The community was known as Bell Station before the railroad was built in 1885, but there was a Bell Station in Lee County, and the depot was called Douglas. One building (1) housed the general store, post office and depot. Beside this building was the freight depot (2). A little way up the tracks were four section houses (3) for the men, and their families, who worked on the railroad. Simon Hopper was foreman from the early 1900s until it ceased around 1935. Many cattle and hogs passed over the scales (4) and through the loading pens (4) to be shipped by rail to market. The last person to operate the store, which burned July 10, 1940, was Claude S. Campbell. He and his family lived nearby (5) and next to them was a rental house (6).
Cross and Watts General Store, Bell Station, 1895.
Store and railroad station pictured built in 1885 when railroad was built northwest from Oak Grove. Bell Post Office served this community from March 18, 1887 until September 30, 1908. Merchants were Clarence E. Sallee, Joseph H. Baynham, John H. Dennis, and Henry A. Jenkins. Claude S. Campbell operated the store when it burned July 10, 1940. This site is near Ft. Campbell Army Air Field.
On the north side of the railway was a farm owned by the heirs of C. D. Bell (7) and at one time operated by J. M. Bulter and later Luther Claxton. Next was Mount Herman Church (8) and school (9). Across the road a farm once owned by Tom Pardue (10) who sold to M. J. Spicer, earlier the Elliott Place. By the railroad was the blacksmith shop (I 1), operated for a number of years by A. T. Gray.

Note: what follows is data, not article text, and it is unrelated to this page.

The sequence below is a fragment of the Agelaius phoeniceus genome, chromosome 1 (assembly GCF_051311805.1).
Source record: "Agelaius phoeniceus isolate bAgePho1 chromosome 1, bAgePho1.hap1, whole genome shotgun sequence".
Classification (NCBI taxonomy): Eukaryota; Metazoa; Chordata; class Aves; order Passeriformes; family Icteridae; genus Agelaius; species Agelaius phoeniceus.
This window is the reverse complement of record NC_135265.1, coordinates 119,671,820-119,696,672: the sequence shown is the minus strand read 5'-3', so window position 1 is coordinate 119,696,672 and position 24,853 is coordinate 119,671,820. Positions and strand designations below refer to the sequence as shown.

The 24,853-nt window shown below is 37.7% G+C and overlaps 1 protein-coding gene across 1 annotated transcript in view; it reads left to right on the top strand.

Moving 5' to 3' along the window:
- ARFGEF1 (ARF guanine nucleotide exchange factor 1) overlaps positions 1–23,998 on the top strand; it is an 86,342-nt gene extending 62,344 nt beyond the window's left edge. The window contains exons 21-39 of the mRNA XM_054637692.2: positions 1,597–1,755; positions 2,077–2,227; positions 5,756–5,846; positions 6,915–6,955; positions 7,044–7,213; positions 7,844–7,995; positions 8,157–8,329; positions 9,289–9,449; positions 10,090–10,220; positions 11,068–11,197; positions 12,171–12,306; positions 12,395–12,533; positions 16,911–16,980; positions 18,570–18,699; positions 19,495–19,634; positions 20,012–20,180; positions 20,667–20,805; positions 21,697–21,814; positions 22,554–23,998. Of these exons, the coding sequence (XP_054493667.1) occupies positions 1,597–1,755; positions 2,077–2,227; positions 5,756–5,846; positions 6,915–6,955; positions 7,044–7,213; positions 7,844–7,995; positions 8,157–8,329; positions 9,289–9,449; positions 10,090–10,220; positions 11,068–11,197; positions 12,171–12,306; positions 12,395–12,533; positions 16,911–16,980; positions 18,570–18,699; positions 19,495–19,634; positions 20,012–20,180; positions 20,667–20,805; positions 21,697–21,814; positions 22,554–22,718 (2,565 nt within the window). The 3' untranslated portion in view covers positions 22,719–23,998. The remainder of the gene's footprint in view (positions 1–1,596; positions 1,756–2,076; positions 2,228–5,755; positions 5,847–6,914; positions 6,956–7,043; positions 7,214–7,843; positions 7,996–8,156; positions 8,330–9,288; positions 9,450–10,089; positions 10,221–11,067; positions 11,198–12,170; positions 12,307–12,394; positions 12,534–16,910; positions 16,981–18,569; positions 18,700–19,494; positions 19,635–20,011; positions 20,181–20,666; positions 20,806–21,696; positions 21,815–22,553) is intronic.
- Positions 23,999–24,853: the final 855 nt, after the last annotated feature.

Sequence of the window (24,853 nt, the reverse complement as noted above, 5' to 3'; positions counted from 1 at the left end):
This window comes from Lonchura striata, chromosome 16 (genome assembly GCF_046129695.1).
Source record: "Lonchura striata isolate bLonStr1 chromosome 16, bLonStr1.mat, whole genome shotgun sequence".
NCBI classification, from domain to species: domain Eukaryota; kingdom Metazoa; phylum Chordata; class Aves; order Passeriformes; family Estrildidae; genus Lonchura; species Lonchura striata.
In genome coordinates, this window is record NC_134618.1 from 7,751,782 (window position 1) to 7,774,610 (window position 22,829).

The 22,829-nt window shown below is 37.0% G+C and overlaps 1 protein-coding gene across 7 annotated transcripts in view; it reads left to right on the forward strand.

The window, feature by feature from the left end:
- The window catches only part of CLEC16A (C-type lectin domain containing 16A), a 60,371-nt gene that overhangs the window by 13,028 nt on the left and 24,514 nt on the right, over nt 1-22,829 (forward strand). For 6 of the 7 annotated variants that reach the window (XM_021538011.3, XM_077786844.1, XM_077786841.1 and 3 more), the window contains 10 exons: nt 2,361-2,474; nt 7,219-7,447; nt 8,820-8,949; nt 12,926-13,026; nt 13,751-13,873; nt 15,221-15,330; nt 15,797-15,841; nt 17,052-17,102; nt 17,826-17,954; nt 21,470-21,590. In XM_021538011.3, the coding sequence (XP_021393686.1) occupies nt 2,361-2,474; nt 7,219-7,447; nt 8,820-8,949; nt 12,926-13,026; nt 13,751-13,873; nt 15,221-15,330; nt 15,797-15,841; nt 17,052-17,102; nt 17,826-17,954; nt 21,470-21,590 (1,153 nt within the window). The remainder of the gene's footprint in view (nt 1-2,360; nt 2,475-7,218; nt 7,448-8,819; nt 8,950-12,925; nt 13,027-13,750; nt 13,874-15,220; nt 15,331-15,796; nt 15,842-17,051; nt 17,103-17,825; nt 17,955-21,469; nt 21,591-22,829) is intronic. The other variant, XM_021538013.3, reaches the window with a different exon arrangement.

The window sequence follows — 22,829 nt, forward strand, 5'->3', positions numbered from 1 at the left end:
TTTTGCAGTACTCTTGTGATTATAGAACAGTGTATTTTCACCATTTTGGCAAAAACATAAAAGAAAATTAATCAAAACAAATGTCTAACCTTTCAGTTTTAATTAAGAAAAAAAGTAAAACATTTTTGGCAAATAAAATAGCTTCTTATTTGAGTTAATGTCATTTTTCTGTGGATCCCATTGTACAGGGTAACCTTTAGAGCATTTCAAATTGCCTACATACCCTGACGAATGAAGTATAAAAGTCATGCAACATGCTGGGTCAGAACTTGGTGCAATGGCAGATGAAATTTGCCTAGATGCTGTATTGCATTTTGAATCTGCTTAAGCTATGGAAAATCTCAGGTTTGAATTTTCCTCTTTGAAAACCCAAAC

Across the tracks was the farm of Jesse Foard (12) purchased from James A. Easton November 1916, formerly the Austin Peay Homestead. The Grange (13) located on this property, at one time very active, did not last long. It was used for other meetings and remained in good condition. On the comer was the Tom Wallace farm (14). Before him the John Morris comer. A large block was owned by the Clardy family, divided (17) (18) (19) and owned by heirs. Cliff Garrott and Mary (Clardy) Garrott (18) owned the farm directly across from the school.
Bell Station School (15) was a one room school with stables (16) behind it. The school census dated April 25, 1892 for the school year ending June 30, 1893, gave eleven families with thirty-five children of school age. On February 6, 1893 C. D. Bell sold for $150 cash one acre of land for the school. Some of the early records have been lost but the term 19261927 shows a census of 39 with 37 enrolled for the seven months, with Mary L. Rose teacher for grades one through eight. Some other neighborhood names shown through the years are; Bagwell, Batts, Hartman, Nuchols, Rives, Steger and Walden. The 1935-1936 term with teacher Ruth Caldwell was the last due to consolidation.
W.R. Ledford (20) purchased his farm from C. 0 ' and Annie L. Wright May 18, 1912. It was a part of the Dr. J. F. Bell homeplace. The dirt road known as the Clardy Highway was known to require six to eight of Will Ledford's choice mules to assist his Buick Touring car and others through the mud holes. Next to Mr. Ledford was the farm and home of Charles A. O'Neal (21), inherited from his father Charles O'Neal. Across the road property conferred to John P. Bell (22) October 1, 1901, part of the Dr. J. F. Bell homeplace and referred to as the Hopkins Brick House Place.
Men of the neighborhood would go to the store to pick up supplies, see if the barrel of sugar house molasses had come in, or any other excuse to gather around the pot-bellied stove and swap tales. When noon came they might have some cheese cut from the hoop, get some crackers from the barrel, or there were sardines, for which Mr. Campbell furnished home made hot pepper sauce. Mr. Campbell knew to enter most in the book.
*Source: Christian County History